Trekking routes in Everest region ‘safe’

Trekking routes in Everest region ‘safe’

Trekking routes in the Everest region in the north-eastern part of the country have been declared to be safe following a similar assessment of the Annapurna Circuit in the north-western region.

However, the government has advised trekkers in the Everest region to go with experienced guides if they wish to visit the area during the monsoon season due to chances of an increased rate of slope failure.

An assessment report of the trekking route s in the Everest region, funded by the IFC and conducted by the Tourism Ministry, showed that there was minimal damage to a majority of lodges and trails in the region. The rapid assessment report was handed over to Tourism Minister Kripasur Sherpa on Friday.

The trekking trails are likely to go into full-fledged operation after the end of the monsoon. The ministry said that it would be conducting another post-monsoon assessment after the rainy season is over to fully assure the safety of visitors.

“We don’t discourage trekkers from visiting the Everest region, but if they wish to go, they should be accompanied by a proper guide,” said Tulsi Prasad Gautam, director general of the Department of Tourism. These two world famous trails attract more than 90 percent of the foreign trekkers in Nepal. The Everest region attracts 35,000 trekkers annually.

The report shows that many of the villages in the Everest region like Lukla, Namche, Khumjung, Tengboche and all the villages above Dingboche on the way to Everest Base Camp do not appear to be at risk of landslides as a result of the earthquake. However, a few villages like Phakding and Jorsale have significant existing rock fall hazards, while Toktok, Bengkar and Shomore have been affected by very serious geotechnical hazards. None of the major suspension bridges appears to be affected by new geotechnical hazards as a result of the earthquake.

A total of 15 villages with approximately 710 buildings, including accommodation and residential buildings, and nine main bridges along the trekking route were assessed. The report shows that among the buildings studied, earthquake damage of structural concern was observed in 120 buildings (17 percent), while 83 percent of the buildings can be given a green tag.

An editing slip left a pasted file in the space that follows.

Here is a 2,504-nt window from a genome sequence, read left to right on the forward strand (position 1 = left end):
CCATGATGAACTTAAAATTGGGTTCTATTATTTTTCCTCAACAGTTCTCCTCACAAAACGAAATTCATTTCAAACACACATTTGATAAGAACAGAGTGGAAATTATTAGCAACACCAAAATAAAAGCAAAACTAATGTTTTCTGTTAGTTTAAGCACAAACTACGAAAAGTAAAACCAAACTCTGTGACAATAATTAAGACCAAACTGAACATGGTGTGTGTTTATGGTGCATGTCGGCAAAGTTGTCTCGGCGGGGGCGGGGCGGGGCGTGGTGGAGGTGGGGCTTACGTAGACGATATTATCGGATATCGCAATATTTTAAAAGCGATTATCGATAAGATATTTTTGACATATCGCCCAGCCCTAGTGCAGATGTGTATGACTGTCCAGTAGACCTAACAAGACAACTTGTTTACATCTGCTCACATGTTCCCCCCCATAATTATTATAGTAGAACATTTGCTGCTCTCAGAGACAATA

Most of the buildings that were damaged can feasibly be repaired. “Building owners have started reconstructing damaged buildings,” said Kit Miyamoto, CEO of Miyamoto International.

“New houses that used cement as mortar typically performed well, while construction types with mud as mortar and uncut stone sustained substantial damage and collapse in the earthquake,” said Miyamoto, structural and earthquake engineering expert and technical team leader who prepared the report.

The trekking trail from Lukla to Namche Bazaar is one of the most heavily damaged areas, the report said. In Zam Fute, seven lodges were heavily damaged. In Thulo Gumela and Zam Fute, approximately 50 percent of the buildings sustained heavy damage and have been red tagged.

In Toktok, approximately 90-95 percent of the buildings were red tagged due to earthquake damage. The structures in Bengar will need to be given a red tag due to damage sustained as a result of rock fall.

In Lukla, the gateway to the Everest region, 20 percent of the structures sustained damage. It is estimated that 50 percent of the buildings in Lukla serve as hotels. A large majority of the accommodation structures here are open for business. In Monjo, 30 percent of the structures have been damaged, and a majority of the hotels are open for business. In Phakding, 20 percent of its 80 buildings were damaged. However, many of these accommodation structures are being repaired.

Around 10 percent of the 150 buildings in Namche Bazaar have suffered damage, while in the sister towns of Khumjung and Khunde, 30 percent of the structures have sustained light damage. There are 180 buildings in the area and many of them are hotels.

The report recommends closing the low trail between the villages of Namche and Khumjung, and using the higher level trail instead, as geological evidence suggests that rock fall is a frequent occurrence on the low trail between the two villages.

Source: eKantipur